The second thing which could play into Broad’s favour is India’s desire to no longer produce raging turners.
While they still possess one of the best spinners in the world – Ravichandran Ashwin – they have a fearsome fast bowling attack, led by Jasprit Bumrah, which is just as potent.
India also use the SG cricket ball, which has a more pronounced seam, stays harder for longer and reverses sooner. That will suit Anderson and Broad.
What about Australia?
Consider this: the last time England won in Australia in 2010-11, their bowlers were, to an extent, horses-for-courses selections.
In the first three Tests in Brisbane, Adelaide and Perth, they went for the extra pace and bounce of Steven Finn.
When they wanted more control on slower wickets in Melbourne and Sydney, they drafted in Tim Bresnan.
Chris Tremlett came in to play a key role from the third Test onwards when Broad was injured.
So how could that work this time around?
For starters, who wouldn’t want Anderson playing under lights in the Adelaide day-night Test? Australians need not answer that question.
And surely Broad’s height and bounce will be well suited to Brisbane and Perth? Especially since he is bowling a fuller length, which is bringing renewed rewards and is more likely to suit Australian pitches, which previously saw Broad’s older-style back-of-a-length deliveries sail over the top of off stump.
After all, nobody of an English persuasion wants another winter of Steve Smith watching it go through to the keeper off a good length.
Jofra Archer is likely to be in the frame to play all five Tests, leaving Mark Wood, Chris Woakes, Olly Stone and Overton to alternate when conditions suit.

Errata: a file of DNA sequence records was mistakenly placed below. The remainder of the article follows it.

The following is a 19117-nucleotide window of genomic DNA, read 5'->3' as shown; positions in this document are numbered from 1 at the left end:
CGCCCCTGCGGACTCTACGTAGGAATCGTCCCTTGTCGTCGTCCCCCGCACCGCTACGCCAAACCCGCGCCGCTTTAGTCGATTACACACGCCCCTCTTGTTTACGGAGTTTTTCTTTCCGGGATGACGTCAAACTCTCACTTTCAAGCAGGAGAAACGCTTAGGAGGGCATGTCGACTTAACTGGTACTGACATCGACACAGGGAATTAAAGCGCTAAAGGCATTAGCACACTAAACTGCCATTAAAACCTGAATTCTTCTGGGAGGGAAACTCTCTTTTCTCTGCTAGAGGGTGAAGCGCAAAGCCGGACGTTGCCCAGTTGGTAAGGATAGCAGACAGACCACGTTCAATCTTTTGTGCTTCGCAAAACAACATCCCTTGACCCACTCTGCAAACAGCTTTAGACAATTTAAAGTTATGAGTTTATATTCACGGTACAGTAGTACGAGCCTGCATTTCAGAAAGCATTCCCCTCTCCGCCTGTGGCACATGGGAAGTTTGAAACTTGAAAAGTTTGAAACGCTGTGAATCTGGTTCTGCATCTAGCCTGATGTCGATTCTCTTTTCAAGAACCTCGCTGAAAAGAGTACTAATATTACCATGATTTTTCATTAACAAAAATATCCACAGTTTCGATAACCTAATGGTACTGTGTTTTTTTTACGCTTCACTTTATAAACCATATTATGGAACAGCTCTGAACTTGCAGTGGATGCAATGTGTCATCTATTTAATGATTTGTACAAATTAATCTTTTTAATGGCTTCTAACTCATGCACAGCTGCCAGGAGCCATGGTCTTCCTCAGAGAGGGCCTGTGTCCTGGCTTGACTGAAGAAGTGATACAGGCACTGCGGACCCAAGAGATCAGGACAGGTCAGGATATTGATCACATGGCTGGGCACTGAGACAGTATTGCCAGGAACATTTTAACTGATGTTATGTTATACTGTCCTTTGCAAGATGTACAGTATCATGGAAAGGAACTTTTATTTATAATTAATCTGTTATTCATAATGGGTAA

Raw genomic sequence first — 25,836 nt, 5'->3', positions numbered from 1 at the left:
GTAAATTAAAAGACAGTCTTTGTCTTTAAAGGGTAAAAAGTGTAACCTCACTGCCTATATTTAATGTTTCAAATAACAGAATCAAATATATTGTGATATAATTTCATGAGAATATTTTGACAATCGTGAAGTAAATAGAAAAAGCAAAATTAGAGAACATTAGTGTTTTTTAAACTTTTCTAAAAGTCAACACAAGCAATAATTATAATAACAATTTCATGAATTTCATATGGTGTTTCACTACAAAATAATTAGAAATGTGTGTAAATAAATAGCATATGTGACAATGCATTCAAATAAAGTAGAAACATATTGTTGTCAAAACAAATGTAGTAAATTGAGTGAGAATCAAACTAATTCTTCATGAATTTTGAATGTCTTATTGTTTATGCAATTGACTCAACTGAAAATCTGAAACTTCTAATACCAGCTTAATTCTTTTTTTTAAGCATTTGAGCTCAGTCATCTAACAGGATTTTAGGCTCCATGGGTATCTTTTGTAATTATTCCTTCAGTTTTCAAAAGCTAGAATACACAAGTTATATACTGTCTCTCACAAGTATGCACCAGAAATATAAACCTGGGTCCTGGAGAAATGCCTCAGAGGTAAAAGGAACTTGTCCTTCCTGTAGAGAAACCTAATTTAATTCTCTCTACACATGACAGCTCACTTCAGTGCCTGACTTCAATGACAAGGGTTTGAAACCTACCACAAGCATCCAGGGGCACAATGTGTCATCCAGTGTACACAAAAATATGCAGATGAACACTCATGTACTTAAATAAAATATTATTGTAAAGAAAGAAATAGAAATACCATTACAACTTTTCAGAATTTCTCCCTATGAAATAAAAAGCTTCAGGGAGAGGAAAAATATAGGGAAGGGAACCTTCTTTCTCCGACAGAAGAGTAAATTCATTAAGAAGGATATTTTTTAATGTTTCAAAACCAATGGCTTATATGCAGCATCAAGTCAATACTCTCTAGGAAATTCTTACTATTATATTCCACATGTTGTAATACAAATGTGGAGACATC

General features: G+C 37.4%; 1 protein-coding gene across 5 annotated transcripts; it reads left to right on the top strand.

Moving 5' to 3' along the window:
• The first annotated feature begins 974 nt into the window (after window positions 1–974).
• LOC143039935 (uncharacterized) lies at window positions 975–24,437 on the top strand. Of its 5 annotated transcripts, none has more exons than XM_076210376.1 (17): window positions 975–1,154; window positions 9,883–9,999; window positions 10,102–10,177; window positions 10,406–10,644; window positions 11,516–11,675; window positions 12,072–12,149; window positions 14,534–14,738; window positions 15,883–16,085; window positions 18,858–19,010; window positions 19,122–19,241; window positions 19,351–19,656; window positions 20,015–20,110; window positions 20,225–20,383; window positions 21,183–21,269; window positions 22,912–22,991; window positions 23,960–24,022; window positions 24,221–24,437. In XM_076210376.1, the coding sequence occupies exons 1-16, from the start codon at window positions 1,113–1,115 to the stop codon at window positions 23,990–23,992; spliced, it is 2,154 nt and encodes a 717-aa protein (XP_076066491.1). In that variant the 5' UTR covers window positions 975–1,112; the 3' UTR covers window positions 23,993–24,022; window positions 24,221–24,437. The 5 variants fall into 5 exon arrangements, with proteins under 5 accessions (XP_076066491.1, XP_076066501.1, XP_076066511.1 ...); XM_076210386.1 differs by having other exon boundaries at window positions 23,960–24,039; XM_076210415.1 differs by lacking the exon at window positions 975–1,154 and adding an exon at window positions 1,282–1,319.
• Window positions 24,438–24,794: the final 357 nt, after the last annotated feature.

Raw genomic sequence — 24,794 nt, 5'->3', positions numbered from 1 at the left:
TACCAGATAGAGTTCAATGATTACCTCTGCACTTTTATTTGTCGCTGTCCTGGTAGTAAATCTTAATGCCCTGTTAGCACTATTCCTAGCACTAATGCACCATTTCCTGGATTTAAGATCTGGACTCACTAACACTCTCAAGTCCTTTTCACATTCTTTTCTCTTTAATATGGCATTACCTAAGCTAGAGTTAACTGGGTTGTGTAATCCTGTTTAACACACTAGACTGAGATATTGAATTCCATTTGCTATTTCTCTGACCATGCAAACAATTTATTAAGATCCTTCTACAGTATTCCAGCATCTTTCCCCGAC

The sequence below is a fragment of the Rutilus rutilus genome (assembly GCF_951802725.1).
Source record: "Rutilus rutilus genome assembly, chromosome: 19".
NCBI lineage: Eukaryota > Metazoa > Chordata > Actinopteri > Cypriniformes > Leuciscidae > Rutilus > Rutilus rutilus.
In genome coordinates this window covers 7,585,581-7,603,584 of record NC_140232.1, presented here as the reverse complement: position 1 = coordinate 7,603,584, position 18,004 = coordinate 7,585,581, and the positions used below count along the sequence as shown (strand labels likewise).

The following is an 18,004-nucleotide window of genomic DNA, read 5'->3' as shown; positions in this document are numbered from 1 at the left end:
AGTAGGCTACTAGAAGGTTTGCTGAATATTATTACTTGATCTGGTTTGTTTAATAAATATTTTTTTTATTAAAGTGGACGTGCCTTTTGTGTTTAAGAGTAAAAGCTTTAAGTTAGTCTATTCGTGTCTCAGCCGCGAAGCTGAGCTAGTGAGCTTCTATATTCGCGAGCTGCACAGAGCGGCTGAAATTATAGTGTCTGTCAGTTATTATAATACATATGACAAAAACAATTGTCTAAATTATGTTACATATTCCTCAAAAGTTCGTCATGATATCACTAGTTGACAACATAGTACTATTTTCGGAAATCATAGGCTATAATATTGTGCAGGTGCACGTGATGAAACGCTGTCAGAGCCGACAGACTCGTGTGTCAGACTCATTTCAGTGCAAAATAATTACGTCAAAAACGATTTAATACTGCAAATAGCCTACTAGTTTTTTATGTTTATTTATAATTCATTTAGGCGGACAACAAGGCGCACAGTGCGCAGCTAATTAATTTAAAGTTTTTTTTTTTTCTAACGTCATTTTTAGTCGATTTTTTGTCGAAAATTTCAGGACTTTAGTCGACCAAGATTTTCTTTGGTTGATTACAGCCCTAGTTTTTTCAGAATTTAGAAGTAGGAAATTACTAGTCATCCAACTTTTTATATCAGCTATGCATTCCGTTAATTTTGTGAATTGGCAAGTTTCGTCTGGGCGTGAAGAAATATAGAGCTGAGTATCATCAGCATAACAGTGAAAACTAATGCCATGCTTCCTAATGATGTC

Wood’s extra pace, for example, might be utilised in the first Test in Brisbane and the third in Perth. His record away from home is phenomenal, too – he averages 44.91 at home compared to 18.50 away.
Woakes averages 50 in Australia, albeit across only four Tests, but was effective in Adelaide on the most recent tour down under.
England should also have the added benefit of Ben Stokes next winter, after he missed the previous tour because of the court case which followed a now infamous incident outside a Bristol nightclub.
The all-rounder took 15 wickets at 32.80 in his only previous Ashes tour and can be expected to do similar things next time he faces Australia.
And is it actually all down to the bowlers themselves?
Speaking to The Cricketer recently, Broad flipped the argument on its head.
“I think with Australia we sometimes get caught up in this: ‘You have to take 90mph or 95mph bowlers, they’ll win you it in Australia,'” he said. “But actually, in my opinion, it’s runs.
“You need 550 on the board. Let’s see how the Australian batsmen play with 550 on the board.”
So Australia IS a country for old men?
Kind of. England will surely want to go to India and Australia with their two old stagers in tow… and rightly so. Both men are off to Sri Lanka in the next few days.
The stats show they can be both effective and help provide a balanced attack in all conditions.
It’s doubtful both will be required in every Test – it would be surprising if England did not to consider extra pace at certain venues, particularly in Australia – but don’t bet against Anderson and Broad reprising the famous sprinkler dance of 2010-11 in Sydney in early 2022.